Editor’s Call: Trappers Are A Dying Breed? I’m Not Buying It



Paul mug color.jpgAugust 2006 Editor’s Call

By Paul Wait

Trappers: A Dying Breed?
I’m Not Buying It

In early 1999, when I was interviewing to become editor of The Trapper & Predator Caller, I researched trapping extensively.

Other than discovering the National Trappers Association and several anti-trapping Web sites, I found dozens of newspaper articles about trapping. Almost all of them had a common theme: Trappers are a dying breed.

After more than seven years as editor of T&PC, I’ll buy that argument — but only if we’re talking about standing over a bubbling kettle with trap chains attached to tongs.

I guess maybe if we weren’t dyeing, we might be dying. But I haven’t heard any supply dealers complaining about a decline in trap dye sales.

Come to think of it, the only thing I’ve heard trapping supply dealers complain about is an increase in the number of trapping supply dealers. Apparently, trappers need a lot of traps, lure and stakes while we’re on our deathbeds. And judging by the amount of fur sold to country fur buyers and at state association and Canadian auctions, we’re pretty good at catching critters while we’re taking our last few gasps of air.

When neophyte city reporters who rarely step off the pavement are assigned a story about trapping, they commonly make two other assertions: 1) The fur will fly, and 2) Trappers are an endangered species.

In my college journalism courses, I was taught that cliches are lazy, ineffective writing that should be avoided. Apparently, many newspaper reporters and editors missed that lesson. Thus, the phrase: “fur will fly.”

Think for a minute. Ever seen a coyote flap its wings? A raccoon lift off? A muskrat imitate a duck?

OK, flying squirrels might qualify, but even they don’t really fly. Ever see one gain altitude after it leaves a tree limb? When a human jumps out of a perfectly functioning airplane and employs a parachute, I don’t call that flying. Do you?

The endangered species moniker is simply a variation of the dying breed theme. I’m not a geneticist, but I wasn’t aware that trappers were a separate species of the human race.

I guess that long about 1999, my genes mutated, or I somehow acquired the trapping gene. Maybe I had it all along and didn’t know it. Could be I accidentally sniffed the required quota of road-killed skunks to activate my trapping gene.

I’m not sure. Maybe I’ll tap into my news reporter gene in search of the genetic code that makes a person a trapper. In a related study, I could explore why good journalists have become an endangered species.

On second thought, maybe we should embrace the idea that trappers are an endangered species. Just imagine what being a trapper would be like if we were treated to the same protection as gray wolves, Canada lynx and wolverines.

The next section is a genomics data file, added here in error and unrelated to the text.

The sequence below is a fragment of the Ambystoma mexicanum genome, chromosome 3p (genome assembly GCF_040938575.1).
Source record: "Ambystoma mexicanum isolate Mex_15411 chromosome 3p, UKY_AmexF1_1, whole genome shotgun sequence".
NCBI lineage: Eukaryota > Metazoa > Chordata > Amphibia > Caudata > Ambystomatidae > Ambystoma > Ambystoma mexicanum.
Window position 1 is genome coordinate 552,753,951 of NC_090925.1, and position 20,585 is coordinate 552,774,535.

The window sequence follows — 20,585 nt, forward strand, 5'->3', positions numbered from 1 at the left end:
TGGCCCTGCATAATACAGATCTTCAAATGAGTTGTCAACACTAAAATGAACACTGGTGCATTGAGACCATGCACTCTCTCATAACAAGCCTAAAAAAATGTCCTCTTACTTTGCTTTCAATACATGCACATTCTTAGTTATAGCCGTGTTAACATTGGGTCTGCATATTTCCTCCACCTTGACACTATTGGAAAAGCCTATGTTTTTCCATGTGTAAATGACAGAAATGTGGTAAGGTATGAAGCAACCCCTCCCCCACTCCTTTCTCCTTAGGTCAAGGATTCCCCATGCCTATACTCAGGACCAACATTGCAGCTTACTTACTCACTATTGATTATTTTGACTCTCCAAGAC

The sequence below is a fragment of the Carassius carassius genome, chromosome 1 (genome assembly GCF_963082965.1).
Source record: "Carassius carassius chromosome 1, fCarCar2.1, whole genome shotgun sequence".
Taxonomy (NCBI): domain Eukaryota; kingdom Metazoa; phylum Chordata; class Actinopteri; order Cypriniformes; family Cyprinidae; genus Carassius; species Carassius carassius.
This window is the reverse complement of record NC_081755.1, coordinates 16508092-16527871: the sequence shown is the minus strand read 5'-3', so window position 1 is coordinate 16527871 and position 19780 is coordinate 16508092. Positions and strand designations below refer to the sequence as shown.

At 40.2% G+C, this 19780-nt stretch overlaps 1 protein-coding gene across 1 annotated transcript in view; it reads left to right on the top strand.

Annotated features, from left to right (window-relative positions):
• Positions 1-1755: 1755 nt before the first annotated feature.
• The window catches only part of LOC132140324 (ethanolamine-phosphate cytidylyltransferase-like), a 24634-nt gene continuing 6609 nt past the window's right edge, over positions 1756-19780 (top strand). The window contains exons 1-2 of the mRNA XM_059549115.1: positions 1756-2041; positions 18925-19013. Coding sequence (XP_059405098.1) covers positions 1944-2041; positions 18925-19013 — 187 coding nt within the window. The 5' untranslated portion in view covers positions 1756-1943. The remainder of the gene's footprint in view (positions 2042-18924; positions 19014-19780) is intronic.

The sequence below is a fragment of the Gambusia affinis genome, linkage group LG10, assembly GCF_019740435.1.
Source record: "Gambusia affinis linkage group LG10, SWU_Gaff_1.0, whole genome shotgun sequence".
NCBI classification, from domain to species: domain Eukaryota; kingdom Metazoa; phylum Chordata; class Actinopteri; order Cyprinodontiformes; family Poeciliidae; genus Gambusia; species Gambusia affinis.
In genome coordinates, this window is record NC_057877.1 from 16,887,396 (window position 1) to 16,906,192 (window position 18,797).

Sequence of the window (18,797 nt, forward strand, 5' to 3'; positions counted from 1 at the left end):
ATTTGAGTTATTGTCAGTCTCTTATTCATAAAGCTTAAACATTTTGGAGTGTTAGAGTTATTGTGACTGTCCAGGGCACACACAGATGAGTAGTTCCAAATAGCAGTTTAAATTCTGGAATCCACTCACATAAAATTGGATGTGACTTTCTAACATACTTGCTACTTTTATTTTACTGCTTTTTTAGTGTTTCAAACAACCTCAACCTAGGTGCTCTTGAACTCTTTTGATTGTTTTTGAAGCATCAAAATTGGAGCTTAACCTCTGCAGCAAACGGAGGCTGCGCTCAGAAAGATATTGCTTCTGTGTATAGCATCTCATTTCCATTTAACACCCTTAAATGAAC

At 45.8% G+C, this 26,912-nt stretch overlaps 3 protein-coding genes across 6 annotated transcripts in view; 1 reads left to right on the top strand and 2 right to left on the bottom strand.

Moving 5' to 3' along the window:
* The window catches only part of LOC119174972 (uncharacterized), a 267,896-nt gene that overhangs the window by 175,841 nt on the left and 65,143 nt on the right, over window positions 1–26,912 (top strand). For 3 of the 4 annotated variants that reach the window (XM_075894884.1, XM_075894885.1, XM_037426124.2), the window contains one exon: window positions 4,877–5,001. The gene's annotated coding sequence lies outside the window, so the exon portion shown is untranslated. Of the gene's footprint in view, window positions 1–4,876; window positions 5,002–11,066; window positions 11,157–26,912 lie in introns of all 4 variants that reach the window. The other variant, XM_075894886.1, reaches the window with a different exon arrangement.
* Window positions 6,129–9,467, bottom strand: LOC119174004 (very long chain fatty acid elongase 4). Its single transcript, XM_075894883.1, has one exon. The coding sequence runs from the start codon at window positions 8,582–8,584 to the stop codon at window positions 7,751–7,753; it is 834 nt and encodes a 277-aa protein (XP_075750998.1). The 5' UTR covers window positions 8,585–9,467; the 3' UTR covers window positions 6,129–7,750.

The government would set aside thousands of acres for us, restricting access to non-trappers and declaring us strictly off-limits to anyone who might cause us harm. Heck, they’d even reintroduce others of our kind to our former range to try to help us breed so there’d be more trappers.

OK newspaper reporters, go ahead — label trappers as a “dying breed.” Please come back to do another story when the U.S. Forest Service dedicates a million-acre wildlife area in New York as “critical habitat for trappers.”

Enter to Win a Trapping Trip

One lucky trapper is going to win an all-expenses-paid trapline ride-along in Montana this season.

The Trapper & Predator Caller presents the Montana Predator Trapline Sweepstakes, a chance to join master bobcat, coyote and fox trapper John Graham of Fur Country Lures on his East-Central Montana longline.

I accompanied Graham in 2000, so I can tell you first-hand that his trapline includes some of the most picturesque landscape anywhere in the West. Antelope, mule deer and golden eagles were common sights as Graham piloted his pickup from rimrock to rimrock where his traps lay waiting.

And if there are more-stunning spotted bobcats on Earth, I haven’t seen them. Montana coyotes are downright handsome, too, at least as far as fur quality is concerned.

In addition to fond trapline memories and trapping tips, our winner will receive a dozen Montana Special foothold traps, a dozen Amberg snares, six 4-ounce bottles of Fur Country Lures, two John Graham trapping videos and a $100 gift certificate to Schmitt Enterprises.

See Page 44 for rules and entry information, or stop at our booth at the National Trappers Association convention Aug. 3 to 5 in Hutchinson, Kan., to sign up. Entry is free.

We’ll draw a winner in October. It could be you!

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